• Liveanomics Urban liveability and economic growth Meanwhile, businesses and industry associations can act as ambassadors for their city, helping bring in new enterprises. Almost one-third of respondents to our survey feel that this should be a priority for civic leaders, but Greg Clark believes that the message is more effective when it comes from the private sector. “Businesses can talk to the rest of the world about why it’s good to do business in their city,” he says. “That’s much more powerful than the city government talking about it.” Banking on bikes (US$39m) in Barclays Cycle Hire and Barclays Cycle Superhighways, new cycle lanes into central London from outer London. Since July 2010, certain corners of London have For Barclays, the branding rewards from funding become home to a new form of public transport— these schemes are clear—the distinctively-coloured bicycles for hire. Along with the Transport for machines catch the eye as they make their way London roundel logo in the bikes’ livery is the bright through London or sit in ranks on street corners. blue logo of Barclays, the bank that has sponsored However, the investment will bring the company the scheme. So while the scheme is getting more other benefits too, including bolstering the bank’s Londoners to use a new form of public transport, it environmental credentials. is also an example of how corporate philanthropy is “Branding is one benefit of our sponsorship,” penetrating further into the services that contribute says Deanna Oppenheimer, chief executive of UK to city liveability. retail banking and Western Europe, and vice-chair of Users sign up for membership, pay a membership global retail banking at Barclays. “But it is also about fee and can then pick up and deposit the bikes at making a positive contribution to society in London. docking stations around the city; journeys of less The schemes have clear benefits of partnering than 30 minutes are free of charge. Visitors can also Barclays with a sustainable and environmentally buy casual access. Since the scheme was launched, friendly mode of transport.” more than 2m journeys have been made on the bikes, Ms Oppenheimer also points to another, longer- while some 100,000 or more members have signed term benefit for the bank of being involved in this up to use the service. kind of scheme. “More cyclists on London’s roads will Barclays made a successful bid to sponsor the help to create a friendly, attractive city with more scheme via an open tender process that was run pleasant shared spaces,” she says. “This is vital if by Transport for London. As part of its five-year London is to continue to attract bright, talented sponsorship, the bank is investing up to £25m people to live and work in the city.”20 © The Economist Intelligence Unit Limited 2011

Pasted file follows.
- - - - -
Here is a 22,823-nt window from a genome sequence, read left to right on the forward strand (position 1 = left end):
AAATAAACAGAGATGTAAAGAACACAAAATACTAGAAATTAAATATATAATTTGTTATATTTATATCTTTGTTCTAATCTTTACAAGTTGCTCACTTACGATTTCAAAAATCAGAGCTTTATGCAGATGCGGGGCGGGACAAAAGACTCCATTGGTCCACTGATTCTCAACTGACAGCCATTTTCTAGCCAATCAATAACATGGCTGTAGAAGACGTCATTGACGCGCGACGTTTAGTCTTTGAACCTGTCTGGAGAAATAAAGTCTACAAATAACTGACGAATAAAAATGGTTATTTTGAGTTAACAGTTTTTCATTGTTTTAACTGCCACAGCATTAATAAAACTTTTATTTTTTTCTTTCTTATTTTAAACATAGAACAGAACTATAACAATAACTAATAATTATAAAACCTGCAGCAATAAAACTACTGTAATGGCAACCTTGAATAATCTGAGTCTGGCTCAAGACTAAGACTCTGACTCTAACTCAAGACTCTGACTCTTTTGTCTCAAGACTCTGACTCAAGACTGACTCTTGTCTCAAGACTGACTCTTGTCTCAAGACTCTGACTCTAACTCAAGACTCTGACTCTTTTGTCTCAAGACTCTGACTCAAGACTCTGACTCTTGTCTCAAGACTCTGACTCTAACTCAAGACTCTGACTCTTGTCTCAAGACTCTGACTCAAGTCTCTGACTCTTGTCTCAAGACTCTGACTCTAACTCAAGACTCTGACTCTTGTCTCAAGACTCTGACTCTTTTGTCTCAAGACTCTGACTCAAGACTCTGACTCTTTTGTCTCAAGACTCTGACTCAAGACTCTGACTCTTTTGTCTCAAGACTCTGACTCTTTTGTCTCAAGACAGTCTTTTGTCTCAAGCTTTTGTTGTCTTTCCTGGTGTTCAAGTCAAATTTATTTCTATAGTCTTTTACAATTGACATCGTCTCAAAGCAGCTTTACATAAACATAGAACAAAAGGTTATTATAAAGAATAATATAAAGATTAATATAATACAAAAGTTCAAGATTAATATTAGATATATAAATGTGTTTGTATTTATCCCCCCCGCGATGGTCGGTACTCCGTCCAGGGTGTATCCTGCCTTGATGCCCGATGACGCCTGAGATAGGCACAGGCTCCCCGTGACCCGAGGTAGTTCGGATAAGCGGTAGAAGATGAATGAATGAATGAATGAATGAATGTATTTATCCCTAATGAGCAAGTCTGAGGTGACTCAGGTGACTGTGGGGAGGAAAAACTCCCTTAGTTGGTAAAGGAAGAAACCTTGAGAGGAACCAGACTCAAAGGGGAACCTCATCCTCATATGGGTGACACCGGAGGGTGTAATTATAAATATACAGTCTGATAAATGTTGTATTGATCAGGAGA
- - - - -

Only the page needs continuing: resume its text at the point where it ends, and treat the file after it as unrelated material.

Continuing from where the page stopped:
• Liveanomics Urban liveability and economic growth Conclusion O ur survey of urban professionals shows that a city’s liveability plays an important role in making it a more attractive place for workers and businesses. But when they are exploring ways to boost economic growth in their cities, policymakers’ first priority must be to find ways in which to stimulate job growth, primarily by making sure that the basics of infrastructure are in the right place. Of course, liveability has a role in attracting skilled workers to a city. But this should not be overplayed, especially in the face of longer-term forces of change across economies. Ultimately, policymakers have limited power to counteract these trends, whether it is by improving liveability, business support or skills. The point this makes is that above all, urban policymakers need to be flexible and realistic in the strategies they adopt to promote business growth in different areas. After all, the route to growth remains far from clear, particularly in times of economic volatility. Improving a city’s liveability is an important goal regardless of its impact on economic growth, but its value as an economic development strategy seems likely to vary from place to place, and depends greatly on the circumstances prevailing in each location. Policymakers should pay heed to this reality when formulating their plans. And they should question the wisdom of advice that offers them a quick fix to deep-rooted problems.21 © The Economist Intelligence Unit Limited 2011